In a historic move, Major League Baseball is set to televise their draft tomorrow for the first time ever. Sports fans everywhere are giddy at the prospect of being able to witness the event, and media outlets and websites are suddenly coming up with mock drafts and projections which are being voraciously read and consu...
Is anyone else completely unexcited about the baseball draft? The draft is a microcosm of a much greater problem, that being that if an event is televised on an ESPN network it is somehow newsworthy, purely because it is on ESPN. Which means that you are going to hear about said event for two weeks leading up to the event, and then for days afterward on all of the ESPN pundint shows. Seriously, I don't care about Arena football, I care very little about the X-Games, I care very little about the MLS, and no matter how hard anyone tries I am really not going to care about the baseball draft.
At risk of merely sounding whiny, let me explain. You see, if ESPN thinks that the baseball draft will attract NFL or NBA draft type attention merely because it is on television, they are sorely mistaken. The reasons why the NFL and NBA drafts are exciting are entirely missing in the MLB draft. For starters, an extremely large aspect of the appeal of the drafts in the other two sports is the familiarity of the players being drafted to the average sports fan. Everyone had heard of Peyton Manning before he was drafted. Everyone had heard of LeBron James. Everyone knew who Reggie Bush was before the draft. And obviously, everyone knows Kevin Durant and Greg Oden. The reason for this is extremely simple of course: college basketball and college football are extremely popular. Both sports on watched by millions of viewers on both the major cable sports stations as well as the major broadcast networks. College baseball? Well, thanks for coming at the beggining of every summer and interrupting my normal trick shot billiards viewing on ESPN, but I honestly would rather watch the Little League World Series over the College World Series. Now, this is not a knock on college baseball: I just can't get excited to watch teams I know nothing about. And even if I were a college baseball fan, most of the top picks in the baseball draft are high schoolers. How many baseball fans even know about high school prospects?
Secondly, the MLB draft lacks one of the most important components of the other drafts: immediacy. For example, everyone knows that the Portland Trailblazers and the Seattle Supersonics are going to be much better teams next season, purely because of the draft. And just look at the impact rookies had in the NFL last season, as Reggie Bush, Maurice Jones-Drew, DeMeco Ryans, Vince Young, Matt Leinart, and Marques Colston all had major impacts on their teams in their first season after beign drafted. People watch the drafts in these sports because they know that they will see the drafted players in action almost immediately, changing for better or for worse the plight of the franchise that chose them. As for baseball? The guys that are drafted in the first round tomorrow will not be in the majors next season. Or for the nect season after that. Or likely, not even the season after that. Baseball is a fundamentally different from the other major sports in terms of development, and you can expect most Major League rookies to have been sitting in the minors for 2-5 seasons. So why should viewers wait in rapt anticipation in front of their television sets, waiting to see who might be on the field three or four years from now?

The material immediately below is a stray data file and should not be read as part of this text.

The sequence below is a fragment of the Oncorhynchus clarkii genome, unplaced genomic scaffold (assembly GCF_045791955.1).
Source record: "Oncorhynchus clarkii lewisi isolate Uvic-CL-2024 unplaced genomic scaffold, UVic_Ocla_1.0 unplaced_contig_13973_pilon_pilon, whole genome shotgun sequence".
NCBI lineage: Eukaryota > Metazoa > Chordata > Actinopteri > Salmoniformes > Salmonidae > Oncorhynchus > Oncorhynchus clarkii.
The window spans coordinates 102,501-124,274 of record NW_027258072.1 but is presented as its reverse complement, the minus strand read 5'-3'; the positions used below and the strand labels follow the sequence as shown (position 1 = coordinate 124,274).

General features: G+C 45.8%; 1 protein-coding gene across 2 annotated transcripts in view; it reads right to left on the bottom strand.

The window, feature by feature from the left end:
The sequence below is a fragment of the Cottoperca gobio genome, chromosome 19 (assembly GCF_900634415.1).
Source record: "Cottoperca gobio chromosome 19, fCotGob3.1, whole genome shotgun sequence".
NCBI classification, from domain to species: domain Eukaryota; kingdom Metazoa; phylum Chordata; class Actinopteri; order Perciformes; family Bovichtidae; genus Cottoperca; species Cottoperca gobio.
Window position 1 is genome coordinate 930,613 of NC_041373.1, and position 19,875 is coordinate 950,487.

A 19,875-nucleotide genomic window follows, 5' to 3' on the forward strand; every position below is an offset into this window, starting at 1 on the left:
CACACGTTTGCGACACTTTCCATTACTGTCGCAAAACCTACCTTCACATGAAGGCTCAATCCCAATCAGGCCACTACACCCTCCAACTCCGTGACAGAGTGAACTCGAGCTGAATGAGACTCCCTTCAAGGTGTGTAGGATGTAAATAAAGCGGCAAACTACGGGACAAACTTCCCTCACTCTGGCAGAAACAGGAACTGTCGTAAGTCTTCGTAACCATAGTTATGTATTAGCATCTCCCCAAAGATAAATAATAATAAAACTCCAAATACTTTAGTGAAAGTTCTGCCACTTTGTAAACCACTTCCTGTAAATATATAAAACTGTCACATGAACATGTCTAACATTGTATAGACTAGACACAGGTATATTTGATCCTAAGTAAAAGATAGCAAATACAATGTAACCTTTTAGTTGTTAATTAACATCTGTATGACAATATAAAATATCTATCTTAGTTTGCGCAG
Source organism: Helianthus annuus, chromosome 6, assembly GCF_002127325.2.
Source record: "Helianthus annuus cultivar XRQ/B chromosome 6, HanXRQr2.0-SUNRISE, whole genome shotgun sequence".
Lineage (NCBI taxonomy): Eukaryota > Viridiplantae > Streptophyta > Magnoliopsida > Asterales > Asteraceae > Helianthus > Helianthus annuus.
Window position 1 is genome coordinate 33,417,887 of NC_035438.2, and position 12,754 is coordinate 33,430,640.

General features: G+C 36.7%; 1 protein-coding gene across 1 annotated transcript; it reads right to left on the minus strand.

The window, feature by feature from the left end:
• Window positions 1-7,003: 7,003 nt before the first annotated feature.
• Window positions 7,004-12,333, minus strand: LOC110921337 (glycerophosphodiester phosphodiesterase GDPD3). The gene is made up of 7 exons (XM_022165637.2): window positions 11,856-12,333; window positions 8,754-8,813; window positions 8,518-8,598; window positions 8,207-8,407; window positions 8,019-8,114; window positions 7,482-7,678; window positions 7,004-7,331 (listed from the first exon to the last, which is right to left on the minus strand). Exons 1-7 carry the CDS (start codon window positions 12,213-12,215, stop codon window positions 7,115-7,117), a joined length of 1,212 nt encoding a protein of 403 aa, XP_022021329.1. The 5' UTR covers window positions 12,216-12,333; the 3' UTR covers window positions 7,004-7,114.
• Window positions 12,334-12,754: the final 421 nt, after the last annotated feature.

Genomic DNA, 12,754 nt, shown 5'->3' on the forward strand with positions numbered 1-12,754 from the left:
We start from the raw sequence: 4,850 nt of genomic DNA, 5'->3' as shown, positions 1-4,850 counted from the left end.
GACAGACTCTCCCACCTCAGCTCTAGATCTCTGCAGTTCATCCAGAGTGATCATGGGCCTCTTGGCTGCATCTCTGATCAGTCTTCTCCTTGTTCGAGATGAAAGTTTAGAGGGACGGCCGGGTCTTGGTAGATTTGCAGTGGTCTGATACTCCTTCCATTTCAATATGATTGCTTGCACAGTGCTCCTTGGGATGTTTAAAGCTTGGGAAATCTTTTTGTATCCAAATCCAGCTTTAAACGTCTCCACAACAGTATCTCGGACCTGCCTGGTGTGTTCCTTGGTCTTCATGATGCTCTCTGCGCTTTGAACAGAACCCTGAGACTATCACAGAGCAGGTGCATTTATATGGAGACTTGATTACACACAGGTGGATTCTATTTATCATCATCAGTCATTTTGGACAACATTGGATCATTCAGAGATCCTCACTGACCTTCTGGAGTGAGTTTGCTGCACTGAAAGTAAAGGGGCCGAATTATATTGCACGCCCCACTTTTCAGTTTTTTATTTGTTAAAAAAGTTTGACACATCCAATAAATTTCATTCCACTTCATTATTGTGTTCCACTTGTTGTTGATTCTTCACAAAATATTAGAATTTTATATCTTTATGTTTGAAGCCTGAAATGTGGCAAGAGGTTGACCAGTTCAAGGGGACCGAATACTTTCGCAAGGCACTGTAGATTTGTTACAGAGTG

In addition to the previously mentioned reasons, there is another major and obvious reason as to why it is useless to watch the baseball draft. It doesn't really mean anything. There is a reason why the draft is 50 rounds long, and that reason is that baseball players are much harder to project coming out of college or high school than players in the other major sports. Don't believe me? Take a gander at this list of the pitchers that have been taken first overall in the draft:
2006 - Luke Hochevar
2002 - Bryan Bullington
1997- Matt Anderson
1996 - Kris Benson
1991- Brien Taylor
1989 - Ben McDonald
1988 - Andy Benes
1983 - Tim Belcher
1981 - Mike Moore
1976 - Floyd Bannister
1973 - David Clyde
Not a very inspiring list, is it? Why should your average sports fan care about a draft when the success rate is so low, not only for stardom, but just for even making it to the big leagues?
The aspect of the baseball draft that is unique, in a bad way, is the tendency that if a player is not satisfied with his contract or team he just won't sign. He'll just enter the draft again the next year. So not only might you not see the guy that gets drafted by your team anytime soon, you might not see him at all. I mean, there have been a few situations such as Eli Manning and John Elway where a player in one of the other sports threw a hissy fit and orchestrated a trade, but in baseball it occurs with disturbing regularity. The reason for this? Well, the NBA has a rookie salary scale, and the NFL only gives teams a certain allotment of money for their draft picks each season. There just isn't any more money available than there is in those sports. Baseball however, allows their prospects to negotiate signing bonuses unseen in the contracts of rookies in the other sports, eventually leading to the contentiousness that causes players not to play for the team that drafted them.
So ESPN and Major League Baseball, take this post as a cordial "No Thank You" in response to your invitation to watch four hours of people I don't know about, that won't be in the majors for years, who likely won't pan out, being picked by teams they may or may not ever sign with. I'll be watching something interesting instead.